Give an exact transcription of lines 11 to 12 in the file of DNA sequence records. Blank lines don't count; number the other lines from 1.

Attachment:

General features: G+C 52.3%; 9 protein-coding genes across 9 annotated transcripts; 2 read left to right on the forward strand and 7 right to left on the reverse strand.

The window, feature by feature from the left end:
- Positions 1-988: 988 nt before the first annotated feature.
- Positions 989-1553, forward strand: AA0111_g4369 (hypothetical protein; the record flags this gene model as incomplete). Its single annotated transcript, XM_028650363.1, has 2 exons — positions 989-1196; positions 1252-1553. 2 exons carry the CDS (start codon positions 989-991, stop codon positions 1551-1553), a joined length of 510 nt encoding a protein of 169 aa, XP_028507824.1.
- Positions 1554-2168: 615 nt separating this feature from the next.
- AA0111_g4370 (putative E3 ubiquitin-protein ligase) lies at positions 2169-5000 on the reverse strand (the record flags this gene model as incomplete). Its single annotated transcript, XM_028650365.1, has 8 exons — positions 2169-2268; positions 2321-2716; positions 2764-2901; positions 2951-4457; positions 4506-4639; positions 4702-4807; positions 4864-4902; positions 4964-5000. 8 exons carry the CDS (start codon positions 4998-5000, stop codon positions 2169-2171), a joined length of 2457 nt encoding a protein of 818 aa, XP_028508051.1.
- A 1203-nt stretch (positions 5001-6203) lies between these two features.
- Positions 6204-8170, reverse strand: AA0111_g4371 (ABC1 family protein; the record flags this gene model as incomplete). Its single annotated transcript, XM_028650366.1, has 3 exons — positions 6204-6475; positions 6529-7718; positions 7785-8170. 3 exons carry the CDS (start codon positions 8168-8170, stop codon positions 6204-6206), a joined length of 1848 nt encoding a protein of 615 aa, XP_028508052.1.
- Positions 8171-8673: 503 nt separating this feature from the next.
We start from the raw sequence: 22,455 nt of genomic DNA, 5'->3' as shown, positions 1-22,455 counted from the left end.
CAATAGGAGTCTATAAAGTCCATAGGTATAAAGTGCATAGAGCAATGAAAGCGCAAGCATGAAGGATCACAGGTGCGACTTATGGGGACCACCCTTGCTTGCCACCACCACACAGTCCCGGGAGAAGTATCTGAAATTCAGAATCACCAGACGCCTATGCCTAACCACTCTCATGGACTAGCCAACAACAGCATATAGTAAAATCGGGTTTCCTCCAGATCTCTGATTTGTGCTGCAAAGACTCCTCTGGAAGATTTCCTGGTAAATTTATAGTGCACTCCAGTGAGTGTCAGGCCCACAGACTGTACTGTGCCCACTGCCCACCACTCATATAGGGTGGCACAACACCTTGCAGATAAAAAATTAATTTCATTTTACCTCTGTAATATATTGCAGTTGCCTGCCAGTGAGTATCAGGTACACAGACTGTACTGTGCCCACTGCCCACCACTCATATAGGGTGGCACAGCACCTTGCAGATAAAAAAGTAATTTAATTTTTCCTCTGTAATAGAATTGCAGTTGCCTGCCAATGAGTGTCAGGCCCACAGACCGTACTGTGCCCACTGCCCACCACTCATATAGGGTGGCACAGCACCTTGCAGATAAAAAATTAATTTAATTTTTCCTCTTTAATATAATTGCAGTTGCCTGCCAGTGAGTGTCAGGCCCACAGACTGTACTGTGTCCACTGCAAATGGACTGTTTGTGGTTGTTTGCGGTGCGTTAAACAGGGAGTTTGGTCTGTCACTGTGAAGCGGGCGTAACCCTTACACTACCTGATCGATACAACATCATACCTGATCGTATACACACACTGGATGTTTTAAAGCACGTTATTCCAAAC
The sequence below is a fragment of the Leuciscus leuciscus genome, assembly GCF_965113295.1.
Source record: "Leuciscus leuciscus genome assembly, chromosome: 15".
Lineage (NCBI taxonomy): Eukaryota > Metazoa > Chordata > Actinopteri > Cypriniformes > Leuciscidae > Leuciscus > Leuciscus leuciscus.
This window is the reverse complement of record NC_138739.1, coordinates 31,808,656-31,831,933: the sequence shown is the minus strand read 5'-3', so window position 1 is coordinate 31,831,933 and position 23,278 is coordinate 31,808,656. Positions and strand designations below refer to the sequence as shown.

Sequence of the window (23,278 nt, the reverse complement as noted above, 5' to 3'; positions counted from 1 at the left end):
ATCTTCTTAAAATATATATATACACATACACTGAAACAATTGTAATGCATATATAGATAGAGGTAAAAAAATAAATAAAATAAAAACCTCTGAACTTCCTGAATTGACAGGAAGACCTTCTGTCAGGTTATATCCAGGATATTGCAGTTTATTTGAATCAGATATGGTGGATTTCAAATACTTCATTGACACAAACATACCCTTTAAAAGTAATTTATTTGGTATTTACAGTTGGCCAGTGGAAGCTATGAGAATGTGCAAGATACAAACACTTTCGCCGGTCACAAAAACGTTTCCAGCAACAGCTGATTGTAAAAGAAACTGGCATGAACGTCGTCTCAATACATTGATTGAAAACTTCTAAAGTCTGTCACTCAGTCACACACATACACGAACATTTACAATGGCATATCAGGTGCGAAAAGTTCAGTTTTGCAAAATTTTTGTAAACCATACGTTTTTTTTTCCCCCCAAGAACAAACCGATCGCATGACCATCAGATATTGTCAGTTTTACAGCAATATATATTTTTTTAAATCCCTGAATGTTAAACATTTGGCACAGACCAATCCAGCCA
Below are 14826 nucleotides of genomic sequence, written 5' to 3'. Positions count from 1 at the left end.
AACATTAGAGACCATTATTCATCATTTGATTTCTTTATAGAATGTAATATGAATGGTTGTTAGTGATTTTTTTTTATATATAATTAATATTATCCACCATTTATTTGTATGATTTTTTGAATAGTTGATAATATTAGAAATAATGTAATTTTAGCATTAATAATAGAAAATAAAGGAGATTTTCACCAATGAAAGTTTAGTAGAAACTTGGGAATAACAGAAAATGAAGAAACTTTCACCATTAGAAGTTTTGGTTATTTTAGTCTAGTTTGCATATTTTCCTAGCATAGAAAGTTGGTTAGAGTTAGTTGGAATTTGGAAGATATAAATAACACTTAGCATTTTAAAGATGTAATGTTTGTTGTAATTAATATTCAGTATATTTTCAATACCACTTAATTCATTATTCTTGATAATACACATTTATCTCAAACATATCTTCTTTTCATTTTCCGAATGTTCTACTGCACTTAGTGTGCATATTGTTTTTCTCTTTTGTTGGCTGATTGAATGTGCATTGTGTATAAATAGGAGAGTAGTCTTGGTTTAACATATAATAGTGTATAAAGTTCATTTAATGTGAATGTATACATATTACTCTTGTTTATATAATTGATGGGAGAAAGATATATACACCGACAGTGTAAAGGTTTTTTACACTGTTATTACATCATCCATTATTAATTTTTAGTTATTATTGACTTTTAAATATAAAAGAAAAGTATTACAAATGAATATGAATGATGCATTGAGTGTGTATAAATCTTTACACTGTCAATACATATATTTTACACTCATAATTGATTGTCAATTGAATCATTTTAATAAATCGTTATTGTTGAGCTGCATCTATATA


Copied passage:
CAATAGGAGTCTATAAAGTCCATAGGTATAAAGTGCATAGAGCAATGAAAGCGCAAGCATGAAGGATCACAGGTGCGACTTATGGGGACCACCCTTGCTTGCCACCACCACACAGTCCCGGGAGAAGTATCTGAAATTCAGAATCACCAGACGCCTATGCCTAACCACTCTCATGGACTAGCCAACAACAGCATATAGTAAAATCGGGTTTCCTCCAGATCTCTGATTTGTGCTGCAAAGACTCCTCTGGAAGATTTCCTGGTAAATTTATAGTGCACTCCAGTGAGTGTCAGGCCCACAGACTGTACTGTGCCCACTGCCCACCACTCATATAGGGTGGCACAACACCTTGCAGATAAAAAATTAATTTCATTTTACCTCTGTAATATATTGCAGTTGCCTGCCAGTGAGTATCAGGTACACAGACTGTACTGTGCCCACTGCCCACCACTCATATAGGGTGGCACAGCACCTTGCAGATAAAAAAGTAATTTAATTTTTCCTCTGTAATAGAATTGCAGTTGCCTGCCAATGAGTGTCAGGCCCACAGACCGTACTGTGCCCACTGCCCACCACTCATATAGGGTGGCACAGCACCTTGCAGATAAAAAATTAATTTAATTTTTCCTCTTTAATATAATTGCAGTTGCCTGCCAGTGAGTGTCAGGCCCACAGACTGTACTGTGTCCACTGCAAATGGACTGTTTGTGGTTGTTTGCGGTGCGTTAAACAGGGAGTTTGGTCTGTCACTGTGAAGCGGGCGTAACCCTTACACTACCTGATCGATACAACATCATACCTGATCGTATACACACACTGGATGTTTTAAAGCACGTTATTCCAAAC
The sequence below is a fragment of the Leuciscus leuciscus genome, assembly GCF_965113295.1.